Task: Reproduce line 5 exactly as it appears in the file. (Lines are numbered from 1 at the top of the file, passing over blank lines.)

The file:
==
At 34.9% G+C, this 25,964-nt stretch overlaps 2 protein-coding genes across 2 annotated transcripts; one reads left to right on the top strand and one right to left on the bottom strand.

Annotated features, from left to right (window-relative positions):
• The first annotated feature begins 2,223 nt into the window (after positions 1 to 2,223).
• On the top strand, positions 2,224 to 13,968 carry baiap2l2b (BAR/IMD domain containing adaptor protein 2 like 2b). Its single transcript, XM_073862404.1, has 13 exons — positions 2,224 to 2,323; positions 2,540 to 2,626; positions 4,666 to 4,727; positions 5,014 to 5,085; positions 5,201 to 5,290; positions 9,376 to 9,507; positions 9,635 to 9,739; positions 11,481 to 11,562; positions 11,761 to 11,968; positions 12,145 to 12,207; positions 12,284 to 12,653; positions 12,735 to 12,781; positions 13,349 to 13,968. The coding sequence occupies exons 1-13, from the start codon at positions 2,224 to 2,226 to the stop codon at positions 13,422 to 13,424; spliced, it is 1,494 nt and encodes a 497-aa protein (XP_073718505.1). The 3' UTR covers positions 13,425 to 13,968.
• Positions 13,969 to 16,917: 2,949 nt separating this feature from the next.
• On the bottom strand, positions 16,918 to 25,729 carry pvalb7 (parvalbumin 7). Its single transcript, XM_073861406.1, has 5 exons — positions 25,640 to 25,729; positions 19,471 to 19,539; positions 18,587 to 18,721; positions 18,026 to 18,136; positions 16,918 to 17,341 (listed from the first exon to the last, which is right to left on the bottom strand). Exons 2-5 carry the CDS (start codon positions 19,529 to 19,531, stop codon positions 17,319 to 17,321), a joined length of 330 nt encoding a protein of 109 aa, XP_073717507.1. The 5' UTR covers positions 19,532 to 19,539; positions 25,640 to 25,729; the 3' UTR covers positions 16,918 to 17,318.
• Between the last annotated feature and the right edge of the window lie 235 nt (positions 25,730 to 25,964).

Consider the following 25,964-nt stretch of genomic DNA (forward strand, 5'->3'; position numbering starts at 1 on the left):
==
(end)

• Positions 13,969 to 16,917: 2,949 nt separating this feature from the next.